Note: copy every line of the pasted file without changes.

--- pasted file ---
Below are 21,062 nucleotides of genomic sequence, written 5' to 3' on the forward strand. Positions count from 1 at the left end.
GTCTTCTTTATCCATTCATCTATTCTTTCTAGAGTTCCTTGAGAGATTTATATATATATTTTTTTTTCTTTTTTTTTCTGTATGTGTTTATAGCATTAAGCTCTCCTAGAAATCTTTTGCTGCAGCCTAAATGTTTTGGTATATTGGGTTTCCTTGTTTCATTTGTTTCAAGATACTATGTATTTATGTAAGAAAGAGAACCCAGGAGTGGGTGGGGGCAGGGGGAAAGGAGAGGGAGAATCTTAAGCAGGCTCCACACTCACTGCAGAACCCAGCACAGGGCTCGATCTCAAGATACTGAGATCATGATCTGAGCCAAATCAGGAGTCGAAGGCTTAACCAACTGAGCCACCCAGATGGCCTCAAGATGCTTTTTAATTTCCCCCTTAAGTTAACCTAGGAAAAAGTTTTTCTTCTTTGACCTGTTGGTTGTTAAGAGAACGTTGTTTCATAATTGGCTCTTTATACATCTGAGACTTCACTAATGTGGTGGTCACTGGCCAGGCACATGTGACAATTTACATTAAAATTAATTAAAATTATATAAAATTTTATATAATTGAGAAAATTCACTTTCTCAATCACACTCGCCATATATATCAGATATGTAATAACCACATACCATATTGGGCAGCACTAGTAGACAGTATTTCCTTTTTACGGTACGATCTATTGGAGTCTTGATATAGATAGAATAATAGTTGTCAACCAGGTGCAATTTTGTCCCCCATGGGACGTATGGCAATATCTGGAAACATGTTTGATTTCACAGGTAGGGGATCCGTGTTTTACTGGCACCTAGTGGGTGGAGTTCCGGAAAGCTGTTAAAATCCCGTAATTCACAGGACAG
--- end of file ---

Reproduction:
Below are 21,062 nucleotides of genomic sequence, written 5' to 3' on the forward strand. Positions count from 1 at the left end.
GTCTTCTTTATCCATTCATCTATTCTTTCTAGAGTTCCTTGAGAGATTTATATATATATTTTTTTTTCTTTTTTTTTCTGTATGTGTTTATAGCATTAAGCTCTCCTAGAAATCTTTTGCTGCAGCCTAAATGTTTTGGTATATTGGGTTTCCTTGTTTCATTTGTTTCAAGATACTATGTATTTATGTAAGAAAGAGAACCCAGGAGTGGGTGGGGGCAGGGGGAAAGGAGAGGGAGAATCTTAAGCAGGCTCCACACTCACTGCAGAACCCAGCACAGGGCTCGATCTCAAGATACTGAGATCATGATCTGAGCCAAATCAGGAGTCGAAGGCTTAACCAACTGAGCCACCCAGATGGCCTCAAGATGCTTTTTAATTTCCCCCTTAAGTTAACCTAGGAAAAAGTTTTTCTTCTTTGACCTGTTGGTTGTTAAGAGAACGTTGTTTCATAATTGGCTCTTTATACATCTGAGACTTCACTAATGTGGTGGTCACTGGCCAGGCACATGTGACAATTTACATTAAAATTAATTAAAATTATATAAAATTTTATATAATTGAGAAAATTCACTTTCTCAATCACACTCGCCATATATATCAGATATGTAATAACCACATACCATATTGGGCAGCACTAGTAGACAGTATTTCCTTTTTACGGTACGATCTATTGGAGTCTTGATATAGATAGAATAATAGTTGTCAACCAGGTGCAATTTTGTCCCCCATGGGACGTATGGCAATATCTGGAAACATGTTTGATTTCACAGGTAGGGGATCCGTGTTTTACTGGCACCTAGTGGGTGGAGTTCCGGAAAGCTGTTAAAATCCCGTAATTCACAGGACAG